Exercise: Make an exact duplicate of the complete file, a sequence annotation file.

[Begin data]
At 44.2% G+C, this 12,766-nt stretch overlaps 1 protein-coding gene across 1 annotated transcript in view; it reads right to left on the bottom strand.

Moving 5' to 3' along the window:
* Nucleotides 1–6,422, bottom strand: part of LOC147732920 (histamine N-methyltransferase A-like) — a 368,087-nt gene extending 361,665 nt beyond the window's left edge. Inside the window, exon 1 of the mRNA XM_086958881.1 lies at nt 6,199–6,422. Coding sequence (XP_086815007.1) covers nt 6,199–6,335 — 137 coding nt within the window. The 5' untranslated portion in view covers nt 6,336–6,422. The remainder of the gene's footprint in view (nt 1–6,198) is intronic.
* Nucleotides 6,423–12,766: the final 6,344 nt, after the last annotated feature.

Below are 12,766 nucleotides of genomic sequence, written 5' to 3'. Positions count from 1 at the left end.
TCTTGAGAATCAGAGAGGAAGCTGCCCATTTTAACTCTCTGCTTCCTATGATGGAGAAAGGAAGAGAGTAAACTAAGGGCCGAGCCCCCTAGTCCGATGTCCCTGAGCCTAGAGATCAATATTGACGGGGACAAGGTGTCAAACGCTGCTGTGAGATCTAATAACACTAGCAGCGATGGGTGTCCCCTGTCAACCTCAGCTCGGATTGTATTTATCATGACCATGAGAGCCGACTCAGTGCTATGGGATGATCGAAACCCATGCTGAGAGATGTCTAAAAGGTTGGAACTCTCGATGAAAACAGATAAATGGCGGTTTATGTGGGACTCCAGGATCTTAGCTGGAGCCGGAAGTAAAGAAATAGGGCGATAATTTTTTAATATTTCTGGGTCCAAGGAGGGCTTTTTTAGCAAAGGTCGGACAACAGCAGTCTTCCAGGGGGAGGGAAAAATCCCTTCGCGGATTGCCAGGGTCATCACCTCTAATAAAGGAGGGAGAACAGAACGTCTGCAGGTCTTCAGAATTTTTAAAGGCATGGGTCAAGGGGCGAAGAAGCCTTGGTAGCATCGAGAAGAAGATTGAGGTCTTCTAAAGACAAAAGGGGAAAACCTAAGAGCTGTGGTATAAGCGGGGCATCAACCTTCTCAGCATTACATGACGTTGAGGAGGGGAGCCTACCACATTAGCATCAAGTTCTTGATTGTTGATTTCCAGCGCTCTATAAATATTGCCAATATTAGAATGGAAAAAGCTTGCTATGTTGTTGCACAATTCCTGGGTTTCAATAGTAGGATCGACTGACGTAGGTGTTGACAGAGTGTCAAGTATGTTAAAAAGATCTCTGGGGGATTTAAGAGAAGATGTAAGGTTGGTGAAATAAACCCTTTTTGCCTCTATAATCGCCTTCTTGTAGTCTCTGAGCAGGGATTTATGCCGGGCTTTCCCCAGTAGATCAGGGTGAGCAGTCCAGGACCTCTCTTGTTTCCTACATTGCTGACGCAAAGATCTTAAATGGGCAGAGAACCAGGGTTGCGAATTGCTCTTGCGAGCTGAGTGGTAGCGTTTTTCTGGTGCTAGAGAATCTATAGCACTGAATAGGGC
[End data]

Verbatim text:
At 44.2% G+C, this 12,766-nt stretch overlaps 1 protein-coding gene across 1 annotated transcript in view; it reads right to left on the bottom strand.

Moving 5' to 3' along the window:
* Nucleotides 1–6,422, bottom strand: part of LOC147732920 (histamine N-methyltransferase A-like) — a 368,087-nt gene extending 361,665 nt beyond the window's left edge. Inside the window, exon 1 of the mRNA XM_086958881.1 lies at nt 6,199–6,422. Coding sequence (XP_086815007.1) covers nt 6,199–6,335 — 137 coding nt within the window. The 5' untranslated portion in view covers nt 6,336–6,422. The remainder of the gene's footprint in view (nt 1–6,198) is intronic.
* Nucleotides 6,423–12,766: the final 6,344 nt, after the last annotated feature.

Below are 12,766 nucleotides of genomic sequence, written 5' to 3'. Positions count from 1 at the left end.
TCTTGAGAATCAGAGAGGAAGCTGCCCATTTTAACTCTCTGCTTCCTATGATGGAGAAAGGAAGAGAGTAAACTAAGGGCCGAGCCCCCTAGTCCGATGTCCCTGAGCCTAGAGATCAATATTGACGGGGACAAGGTGTCAAACGCTGCTGTGAGATCTAATAACACTAGCAGCGATGGGTGTCCCCTGTCAACCTCAGCTCGGATTGTATTTATCATGACCATGAGAGCCGACTCAGTGCTATGGGATGATCGAAACCCATGCTGAGAGATGTCTAAAAGGTTGGAACTCTCGATGAAAACAGATAAATGGCGGTTTATGTGGGACTCCAGGATCTTAGCTGGAGCCGGAAGTAAAGAAATAGGGCGATAATTTTTTAATATTTCTGGGTCCAAGGAGGGCTTTTTTAGCAAAGGTCGGACAACAGCAGTCTTCCAGGGGGAGGGAAAAATCCCTTCGCGGATTGCCAGGGTCATCACCTCTAATAAAGGAGGGAGAACAGAACGTCTGCAGGTCTTCAGAATTTTTAAAGGCATGGGTCAAGGGGCGAAGAAGCCTTGGTAGCATCGAGAAGAAGATTGAGGTCTTCTAAAGACAAAAGGGGAAAACCTAAGAGCTGTGGTATAAGCGGGGCATCAACCTTCTCAGCATTACATGACGTTGAGGAGGGGAGCCTACCACATTAGCATCAAGTTCTTGATTGTTGATTTCCAGCGCTCTATAAATATTGCCAATATTAGAATGGAAAAAGCTTGCTATGTTGTTGCACAATTCCTGGGTTTCAATAGTAGGATCGACTGACGTAGGTGTTGACAGAGTGTCAAGTATGTTAAAAAGATCTCTGGGGGATTTAAGAGAAGATGTAAGGTTGGTGAAATAAACCCTTTTTGCCTCTATAATCGCCTTCTTGTAGTCTCTGAGCAGGGATTTATGCCGGGCTTTCCCCAGTAGATCAGGGTGAGCAGTCCAGGACCTCTCTTGTTTCCTACATTGCTGACGCAAAGATCTTAAATGGGCAGAGAACCAGGGTTGCGAATTGCTCTTGCGAGCTGAGTGGTAGCGTTTTTCTGGTGCTAGAGAATCTATAGCACTGAATAGGGC